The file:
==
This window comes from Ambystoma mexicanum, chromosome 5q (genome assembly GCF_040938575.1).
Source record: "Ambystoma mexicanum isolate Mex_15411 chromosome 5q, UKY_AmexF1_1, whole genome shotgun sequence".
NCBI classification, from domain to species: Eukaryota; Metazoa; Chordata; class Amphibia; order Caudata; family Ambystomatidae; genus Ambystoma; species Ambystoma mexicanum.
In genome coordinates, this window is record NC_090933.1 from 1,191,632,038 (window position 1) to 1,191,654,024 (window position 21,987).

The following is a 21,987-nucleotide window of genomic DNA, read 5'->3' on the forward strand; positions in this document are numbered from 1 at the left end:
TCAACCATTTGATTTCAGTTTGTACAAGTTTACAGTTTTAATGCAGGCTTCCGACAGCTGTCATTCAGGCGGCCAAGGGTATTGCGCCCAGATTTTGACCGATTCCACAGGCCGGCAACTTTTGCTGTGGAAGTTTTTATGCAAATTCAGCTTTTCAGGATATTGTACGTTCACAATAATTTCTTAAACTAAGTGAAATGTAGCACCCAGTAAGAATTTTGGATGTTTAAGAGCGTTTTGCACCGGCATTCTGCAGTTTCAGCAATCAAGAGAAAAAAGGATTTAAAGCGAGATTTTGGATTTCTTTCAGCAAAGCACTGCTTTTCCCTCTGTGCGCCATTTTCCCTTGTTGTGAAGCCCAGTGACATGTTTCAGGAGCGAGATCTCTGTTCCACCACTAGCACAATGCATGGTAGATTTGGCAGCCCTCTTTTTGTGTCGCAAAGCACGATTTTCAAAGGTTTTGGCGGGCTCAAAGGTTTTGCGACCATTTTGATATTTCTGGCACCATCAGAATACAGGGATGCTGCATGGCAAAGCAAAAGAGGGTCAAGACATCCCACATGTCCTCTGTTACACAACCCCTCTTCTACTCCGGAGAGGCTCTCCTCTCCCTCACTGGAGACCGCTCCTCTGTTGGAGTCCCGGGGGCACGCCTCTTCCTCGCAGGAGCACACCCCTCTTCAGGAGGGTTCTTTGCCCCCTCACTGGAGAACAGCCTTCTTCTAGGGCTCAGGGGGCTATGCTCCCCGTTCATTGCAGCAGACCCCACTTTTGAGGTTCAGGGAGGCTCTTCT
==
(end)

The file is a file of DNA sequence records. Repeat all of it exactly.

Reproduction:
This window comes from Ambystoma mexicanum, chromosome 5q (genome assembly GCF_040938575.1).
Source record: "Ambystoma mexicanum isolate Mex_15411 chromosome 5q, UKY_AmexF1_1, whole genome shotgun sequence".
NCBI classification, from domain to species: Eukaryota; Metazoa; Chordata; class Amphibia; order Caudata; family Ambystomatidae; genus Ambystoma; species Ambystoma mexicanum.
In genome coordinates, this window is record NC_090933.1 from 1,191,632,038 (window position 1) to 1,191,654,024 (window position 21,987).

The following is a 21,987-nucleotide window of genomic DNA, read 5'->3' on the forward strand; positions in this document are numbered from 1 at the left end:
TCAACCATTTGATTTCAGTTTGTACAAGTTTACAGTTTTAATGCAGGCTTCCGACAGCTGTCATTCAGGCGGCCAAGGGTATTGCGCCCAGATTTTGACCGATTCCACAGGCCGGCAACTTTTGCTGTGGAAGTTTTTATGCAAATTCAGCTTTTCAGGATATTGTACGTTCACAATAATTTCTTAAACTAAGTGAAATGTAGCACCCAGTAAGAATTTTGGATGTTTAAGAGCGTTTTGCACCGGCATTCTGCAGTTTCAGCAATCAAGAGAAAAAAGGATTTAAAGCGAGATTTTGGATTTCTTTCAGCAAAGCACTGCTTTTCCCTCTGTGCGCCATTTTCCCTTGTTGTGAAGCCCAGTGACATGTTTCAGGAGCGAGATCTCTGTTCCACCACTAGCACAATGCATGGTAGATTTGGCAGCCCTCTTTTTGTGTCGCAAAGCACGATTTTCAAAGGTTTTGGCGGGCTCAAAGGTTTTGCGACCATTTTGATATTTCTGGCACCATCAGAATACAGGGATGCTGCATGGCAAAGCAAAAGAGGGTCAAGACATCCCACATGTCCTCTGTTACACAACCCCTCTTCTACTCCGGAGAGGCTCTCCTCTCCCTCACTGGAGACCGCTCCTCTGTTGGAGTCCCGGGGGCACGCCTCTTCCTCGCAGGAGCACACCCCTCTTCAGGAGGGTTCTTTGCCCCCTCACTGGAGAACAGCCTTCTTCTAGGGCTCAGGGGGCTATGCTCCCCGTTCATTGCAGCAGACCCCACTTTTGAGGTTCAGGGAGGCTCTTCT